One of the unique aspects of Gliph is that you can permanently delete messages and other data in the system. This blog entry explains how message deletion works on Gliph, how it is different from most messaging apps and why we believe the removal of data is part of a solid privacy experience.
What happens to Information We Put Online?
It is hard to understand what happens to data we store online. Every text we send, every picture that is transmitted, and every person we connect with is represented by data. This data is transmitted across the Internet and ultimately saved on one or many servers and sometimes multiple devices such as smartphones, desktop computers and laptops. What happens to this data?
Social platforms commonly offer “deletion” or “removal” features that make it appear that you can permanently remove stuff you have put online. Unfortunately, these services are often misrepresenting what actually happens with information.
For example, messaging services like GroupMe and Whatsapp offer to remove messages for you. But depending on the app, your unencrypted messages are saved in a database with a flag marked deleted. Services may be built in a way that they are unable to delete the message on the other person’s phone, instead only “hide” it from your end of the conversation.
For a long time, Facebook would not actually remove photos that you had deleted from your account. Now that Facebook has fixed their system, your photos actually be will be actually deleted within 30 days. Today, you can “Delete this Photo,” however Facebook’s platform may not actually delete it for weeks.
A lot of questions have been asked about how Snapchat handles removal of data. You send a photo to someone, and it is supposed to disappear within a short period of time. However, Snapchat has made it clear that images sent over the service will persist for up to 30 days or until all recipients of the image have opened the photo. More concerning to some is that snaps are not being removed properly from smartphones and can in fact be recovered.
Update (5/8/14): Snapchat settled charges from the FTC that it misrepresented how it was handling user data collection practices.
This is a pretty big problem, since if you don’t have a background in Computer Science, you must rely on what you’re being told in the interface. If it says “Delete,” does that mean right now, forever, from everywhere?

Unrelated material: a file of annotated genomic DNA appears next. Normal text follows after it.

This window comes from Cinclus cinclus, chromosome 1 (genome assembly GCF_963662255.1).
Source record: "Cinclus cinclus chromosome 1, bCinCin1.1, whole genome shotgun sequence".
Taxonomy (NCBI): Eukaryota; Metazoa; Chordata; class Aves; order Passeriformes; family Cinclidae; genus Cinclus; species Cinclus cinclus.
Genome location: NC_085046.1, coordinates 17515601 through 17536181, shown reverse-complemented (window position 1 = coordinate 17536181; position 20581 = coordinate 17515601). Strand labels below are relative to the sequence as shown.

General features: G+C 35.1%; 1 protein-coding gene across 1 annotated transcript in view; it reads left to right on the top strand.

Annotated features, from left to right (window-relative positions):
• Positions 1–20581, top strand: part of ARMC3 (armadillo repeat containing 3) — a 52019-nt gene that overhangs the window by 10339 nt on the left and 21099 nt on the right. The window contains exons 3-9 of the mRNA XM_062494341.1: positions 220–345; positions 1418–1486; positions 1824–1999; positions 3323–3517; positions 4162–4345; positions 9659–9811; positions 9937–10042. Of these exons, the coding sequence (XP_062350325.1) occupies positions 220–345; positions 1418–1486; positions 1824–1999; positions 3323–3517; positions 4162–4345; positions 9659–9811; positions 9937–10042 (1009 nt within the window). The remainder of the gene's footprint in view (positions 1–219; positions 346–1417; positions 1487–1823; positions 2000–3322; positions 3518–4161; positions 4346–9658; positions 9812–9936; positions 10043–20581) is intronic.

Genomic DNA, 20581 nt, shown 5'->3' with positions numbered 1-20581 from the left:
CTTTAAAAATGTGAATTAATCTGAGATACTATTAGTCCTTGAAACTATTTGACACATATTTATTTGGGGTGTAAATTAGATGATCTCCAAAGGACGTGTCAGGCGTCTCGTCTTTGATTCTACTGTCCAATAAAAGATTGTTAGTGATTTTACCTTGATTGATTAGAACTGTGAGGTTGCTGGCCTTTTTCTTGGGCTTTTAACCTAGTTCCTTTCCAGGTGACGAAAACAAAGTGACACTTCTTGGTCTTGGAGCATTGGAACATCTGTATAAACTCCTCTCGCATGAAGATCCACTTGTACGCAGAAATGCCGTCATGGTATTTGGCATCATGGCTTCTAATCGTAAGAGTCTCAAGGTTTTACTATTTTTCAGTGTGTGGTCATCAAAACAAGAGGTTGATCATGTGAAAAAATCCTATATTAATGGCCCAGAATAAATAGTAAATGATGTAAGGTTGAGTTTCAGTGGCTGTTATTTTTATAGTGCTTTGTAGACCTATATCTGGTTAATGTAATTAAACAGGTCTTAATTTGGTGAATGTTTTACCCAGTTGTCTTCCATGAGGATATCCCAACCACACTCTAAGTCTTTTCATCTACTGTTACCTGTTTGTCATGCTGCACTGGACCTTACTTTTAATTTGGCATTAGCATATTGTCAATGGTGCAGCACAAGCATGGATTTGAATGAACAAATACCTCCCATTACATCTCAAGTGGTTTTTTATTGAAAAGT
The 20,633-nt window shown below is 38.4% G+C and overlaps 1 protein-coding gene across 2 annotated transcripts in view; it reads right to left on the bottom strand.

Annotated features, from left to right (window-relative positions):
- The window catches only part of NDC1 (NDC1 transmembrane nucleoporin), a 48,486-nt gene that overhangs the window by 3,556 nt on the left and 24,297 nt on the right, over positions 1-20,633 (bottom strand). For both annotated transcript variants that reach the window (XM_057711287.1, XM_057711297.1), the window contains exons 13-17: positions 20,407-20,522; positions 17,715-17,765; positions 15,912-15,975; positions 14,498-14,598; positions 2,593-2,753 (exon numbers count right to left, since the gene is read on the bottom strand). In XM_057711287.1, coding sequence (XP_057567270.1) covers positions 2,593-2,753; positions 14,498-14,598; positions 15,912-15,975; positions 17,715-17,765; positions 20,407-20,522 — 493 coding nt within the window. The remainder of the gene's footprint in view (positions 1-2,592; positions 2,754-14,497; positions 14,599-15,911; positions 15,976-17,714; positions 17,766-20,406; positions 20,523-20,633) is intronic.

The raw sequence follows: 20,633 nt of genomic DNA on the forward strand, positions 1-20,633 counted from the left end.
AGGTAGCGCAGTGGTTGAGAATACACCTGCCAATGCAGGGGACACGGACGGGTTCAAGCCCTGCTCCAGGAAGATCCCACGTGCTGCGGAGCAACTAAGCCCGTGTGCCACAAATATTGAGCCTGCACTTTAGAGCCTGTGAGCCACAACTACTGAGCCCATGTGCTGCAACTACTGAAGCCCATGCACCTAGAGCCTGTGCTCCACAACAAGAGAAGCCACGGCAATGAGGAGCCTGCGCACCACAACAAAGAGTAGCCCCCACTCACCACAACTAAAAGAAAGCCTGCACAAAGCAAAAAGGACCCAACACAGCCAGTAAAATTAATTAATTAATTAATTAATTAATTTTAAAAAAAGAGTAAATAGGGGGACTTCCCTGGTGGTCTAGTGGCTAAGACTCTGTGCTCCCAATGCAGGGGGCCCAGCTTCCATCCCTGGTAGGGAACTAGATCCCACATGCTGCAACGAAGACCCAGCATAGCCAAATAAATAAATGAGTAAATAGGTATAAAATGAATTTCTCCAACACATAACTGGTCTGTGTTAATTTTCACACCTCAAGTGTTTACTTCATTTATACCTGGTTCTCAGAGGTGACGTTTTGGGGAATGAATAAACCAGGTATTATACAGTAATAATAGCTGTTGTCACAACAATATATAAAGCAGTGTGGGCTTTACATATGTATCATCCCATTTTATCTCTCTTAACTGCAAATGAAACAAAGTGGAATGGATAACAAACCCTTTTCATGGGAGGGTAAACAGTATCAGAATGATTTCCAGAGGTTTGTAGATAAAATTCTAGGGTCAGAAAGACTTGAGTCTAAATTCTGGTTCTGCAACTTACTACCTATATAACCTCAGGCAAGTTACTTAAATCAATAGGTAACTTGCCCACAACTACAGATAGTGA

Behind the Scenes on Message Deletion on the Gliph Platform
When we first introduced message deletion on the Gliph platform, our focus was on clarifying why Gliph deletes from both sides rather than allowing complete archiving. (Please see “Our Thinking on Message Deletion“). What follows in this entry is a more general overview of what Gliph is doing with deleted messages.
When you send a message on Gliph, it originates from either the Gliph iPhone, Android or web applications. At that time, the message is stored in a “cache” (memory) of your device. The message is also stored encrypted on the server, and once it is received by the other Gliph user, it may be temporarily cached on their device as well.
If the same message is deleted, (by either the sender or the receiver), the Gliph app first removes the message visually and from the local cache and then tells the server, “remove this message right now!” The server responds by deleting the information from Gliph’s database. If the other person has the app open, and are looking at the conversation, they will not see the message removed immediately.
However, the next time they refresh the view, the app will realize that the data does not exist anymore. This causes their app to visually remove and also delete the message in the local cache. This completes deletion of a message or entire conversation of messages on the Gliph platform.
Nitty Gritty Details
There are a lot of details when it comes to how “cacheing” is handled, particularly around the security of data stored in a local cache. For example, what happens if you’ve deleted a message but the other person hasn’t opened up the app? Is the message still in the device cache and vulnerable?
The security of this area varies with the platform you’re using and what you’ve done to it. For example, iOS protects application data from being accessed using something called “sandboxing” but may be vulnerable if the device is rooted using “jailbreaking.” Android uses a similar sandbox to isolate application data. However, many Android users seek full control over their devices and “root” their phones.
Both jailbreaking on iOS and rooting on Android present important security implications, because these operations can allow apps to access data they otherwise should not be able to. Android users have access to a variety of tools that look for vulnerabilities in apps on rooted and non-rooted devices and attempt to collect data from these apps.